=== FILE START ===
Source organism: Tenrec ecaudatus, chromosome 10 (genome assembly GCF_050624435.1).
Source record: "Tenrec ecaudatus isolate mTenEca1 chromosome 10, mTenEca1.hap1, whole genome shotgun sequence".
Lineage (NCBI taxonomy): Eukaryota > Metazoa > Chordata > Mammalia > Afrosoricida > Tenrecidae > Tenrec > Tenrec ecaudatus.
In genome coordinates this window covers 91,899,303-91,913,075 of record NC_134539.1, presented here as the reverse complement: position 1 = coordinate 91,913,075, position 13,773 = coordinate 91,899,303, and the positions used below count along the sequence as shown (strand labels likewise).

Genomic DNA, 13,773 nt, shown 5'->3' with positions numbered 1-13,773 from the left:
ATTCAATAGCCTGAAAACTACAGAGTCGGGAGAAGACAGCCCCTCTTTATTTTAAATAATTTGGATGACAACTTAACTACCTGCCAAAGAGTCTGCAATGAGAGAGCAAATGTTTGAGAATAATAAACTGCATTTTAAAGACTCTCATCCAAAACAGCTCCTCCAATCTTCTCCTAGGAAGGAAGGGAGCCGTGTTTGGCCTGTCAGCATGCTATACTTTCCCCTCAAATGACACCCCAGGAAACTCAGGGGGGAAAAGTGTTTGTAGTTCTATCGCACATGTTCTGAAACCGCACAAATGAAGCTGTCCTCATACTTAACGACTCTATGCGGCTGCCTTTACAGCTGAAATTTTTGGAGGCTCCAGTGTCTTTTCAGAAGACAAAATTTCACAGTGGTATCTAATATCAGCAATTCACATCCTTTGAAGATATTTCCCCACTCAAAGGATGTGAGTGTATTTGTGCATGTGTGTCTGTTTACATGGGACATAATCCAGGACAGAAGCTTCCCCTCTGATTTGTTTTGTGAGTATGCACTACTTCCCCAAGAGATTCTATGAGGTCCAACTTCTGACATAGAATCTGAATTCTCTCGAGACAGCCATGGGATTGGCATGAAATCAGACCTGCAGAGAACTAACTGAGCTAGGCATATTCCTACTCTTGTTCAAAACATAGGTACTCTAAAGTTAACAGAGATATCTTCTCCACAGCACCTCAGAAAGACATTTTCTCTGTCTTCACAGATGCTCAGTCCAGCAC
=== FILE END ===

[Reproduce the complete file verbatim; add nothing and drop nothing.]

Source organism: Tenrec ecaudatus, chromosome 10 (genome assembly GCF_050624435.1).
Source record: "Tenrec ecaudatus isolate mTenEca1 chromosome 10, mTenEca1.hap1, whole genome shotgun sequence".
Lineage (NCBI taxonomy): Eukaryota > Metazoa > Chordata > Mammalia > Afrosoricida > Tenrecidae > Tenrec > Tenrec ecaudatus.
In genome coordinates this window covers 91,899,303-91,913,075 of record NC_134539.1, presented here as the reverse complement: position 1 = coordinate 91,913,075, position 13,773 = coordinate 91,899,303, and the positions used below count along the sequence as shown (strand labels likewise).

Genomic DNA, 13,773 nt, shown 5'->3' with positions numbered 1-13,773 from the left:
ATTCAATAGCCTGAAAACTACAGAGTCGGGAGAAGACAGCCCCTCTTTATTTTAAATAATTTGGATGACAACTTAACTACCTGCCAAAGAGTCTGCAATGAGAGAGCAAATGTTTGAGAATAATAAACTGCATTTTAAAGACTCTCATCCAAAACAGCTCCTCCAATCTTCTCCTAGGAAGGAAGGGAGCCGTGTTTGGCCTGTCAGCATGCTATACTTTCCCCTCAAATGACACCCCAGGAAACTCAGGGGGGAAAAGTGTTTGTAGTTCTATCGCACATGTTCTGAAACCGCACAAATGAAGCTGTCCTCATACTTAACGACTCTATGCGGCTGCCTTTACAGCTGAAATTTTTGGAGGCTCCAGTGTCTTTTCAGAAGACAAAATTTCACAGTGGTATCTAATATCAGCAATTCACATCCTTTGAAGATATTTCCCCACTCAAAGGATGTGAGTGTATTTGTGCATGTGTGTCTGTTTACATGGGACATAATCCAGGACAGAAGCTTCCCCTCTGATTTGTTTTGTGAGTATGCACTACTTCCCCAAGAGATTCTATGAGGTCCAACTTCTGACATAGAATCTGAATTCTCTCGAGACAGCCATGGGATTGGCATGAAATCAGACCTGCAGAGAACTAACTGAGCTAGGCATATTCCTACTCTTGTTCAAAACATAGGTACTCTAAAGTTAACAGAGATATCTTCTCCACAGCACCTCAGAAAGACATTTTCTCTGTCTTCACAGATGCTCAGTCCAGCAC